OUR VOICE: Al Neuharth a loyal son of South Dakota

Farm Forum

As the voices came in Friday night from around the country remembering Al Neuharth, the famed newspaperman best known for founding USA Today, some themes quickly became clear:

Loyal. Innovative. Remembered his roots. Gave back to his community. Proud.

The people we celebrate seem to have these traits in common. Neuharth had them in full — and he was anything but common. His death Friday marked the end of a remarkable life and career.

Neuharth’s Eureka moment began March 22, 1924. And no matter where his life or career took him over his 89 years, he remained a true South Dakotan.

Loyal. Proud. Generous. Innovative.

His newspaper roots were deep in this state’s rich pastimes, and his penchant to “go big” was demonstrated early. More than 60 years ago, Neuharth and a friend launched a statewide weekly sports newspaper, SoDak Sports.

That publication, by all accounts, failed quickly.

But it wasn’t the last time we’d hear of Neuharth.

From his stint as editor of the University of South Dakota’s student newspaper, The Volante, to his reporting and managing jobs in the country’s largest newspaper company, Gannett, Neuharth continued to innovate.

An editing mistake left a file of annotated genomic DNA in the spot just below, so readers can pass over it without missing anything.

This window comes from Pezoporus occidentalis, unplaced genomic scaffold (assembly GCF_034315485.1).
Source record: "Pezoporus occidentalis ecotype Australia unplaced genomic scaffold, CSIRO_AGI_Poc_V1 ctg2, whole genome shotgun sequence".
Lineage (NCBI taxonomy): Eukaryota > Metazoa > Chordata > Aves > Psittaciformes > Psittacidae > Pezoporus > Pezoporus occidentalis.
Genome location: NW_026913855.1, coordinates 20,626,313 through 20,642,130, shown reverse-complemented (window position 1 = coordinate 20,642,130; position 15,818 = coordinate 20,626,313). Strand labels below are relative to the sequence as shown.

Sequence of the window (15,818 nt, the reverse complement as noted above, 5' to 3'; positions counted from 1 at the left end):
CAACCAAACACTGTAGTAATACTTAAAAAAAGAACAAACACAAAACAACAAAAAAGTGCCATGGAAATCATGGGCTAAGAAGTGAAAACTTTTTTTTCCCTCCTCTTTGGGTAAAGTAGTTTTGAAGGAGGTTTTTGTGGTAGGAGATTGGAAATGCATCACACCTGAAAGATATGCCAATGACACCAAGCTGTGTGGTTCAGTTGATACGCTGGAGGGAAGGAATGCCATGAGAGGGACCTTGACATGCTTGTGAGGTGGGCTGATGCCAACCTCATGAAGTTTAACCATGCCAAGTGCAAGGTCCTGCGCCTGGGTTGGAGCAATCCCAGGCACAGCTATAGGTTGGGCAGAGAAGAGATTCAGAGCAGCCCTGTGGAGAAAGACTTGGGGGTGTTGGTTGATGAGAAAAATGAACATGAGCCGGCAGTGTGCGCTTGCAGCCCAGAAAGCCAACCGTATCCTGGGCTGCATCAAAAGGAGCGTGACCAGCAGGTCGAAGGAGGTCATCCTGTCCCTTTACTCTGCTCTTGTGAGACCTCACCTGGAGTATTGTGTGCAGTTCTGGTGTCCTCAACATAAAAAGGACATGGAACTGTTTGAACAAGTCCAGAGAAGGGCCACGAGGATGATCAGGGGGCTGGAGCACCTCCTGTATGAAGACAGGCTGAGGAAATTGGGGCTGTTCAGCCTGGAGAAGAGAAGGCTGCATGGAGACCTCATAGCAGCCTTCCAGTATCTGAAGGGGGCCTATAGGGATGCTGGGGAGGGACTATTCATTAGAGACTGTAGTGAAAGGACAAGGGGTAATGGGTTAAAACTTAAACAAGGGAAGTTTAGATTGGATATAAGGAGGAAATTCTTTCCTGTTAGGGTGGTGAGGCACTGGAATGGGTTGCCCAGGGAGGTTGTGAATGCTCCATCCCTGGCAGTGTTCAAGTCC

In 1982, USA Today was born, 30 years after most of us would have called it quits, having failed at something such as SoDak Sports.

Neuharth would next give back to the industry he loved, founding the Freedom Forum in 1991, a nonprofit organization to champion the First Amendment and create a solid foundation for journalism.

His Freedom Forum trained journalists and promoted diversity in the industry. In South Dakota, that training was seen in the American Indian Journalism Institute and the Crazy Horse Journalism Workshop.

Now, it’s time to say thanks to Neuharth for his contributions, and how well he represented his home state.

And it’s also time for South Dakotans to be proud of one of its most loyal sons.

— American News editorial board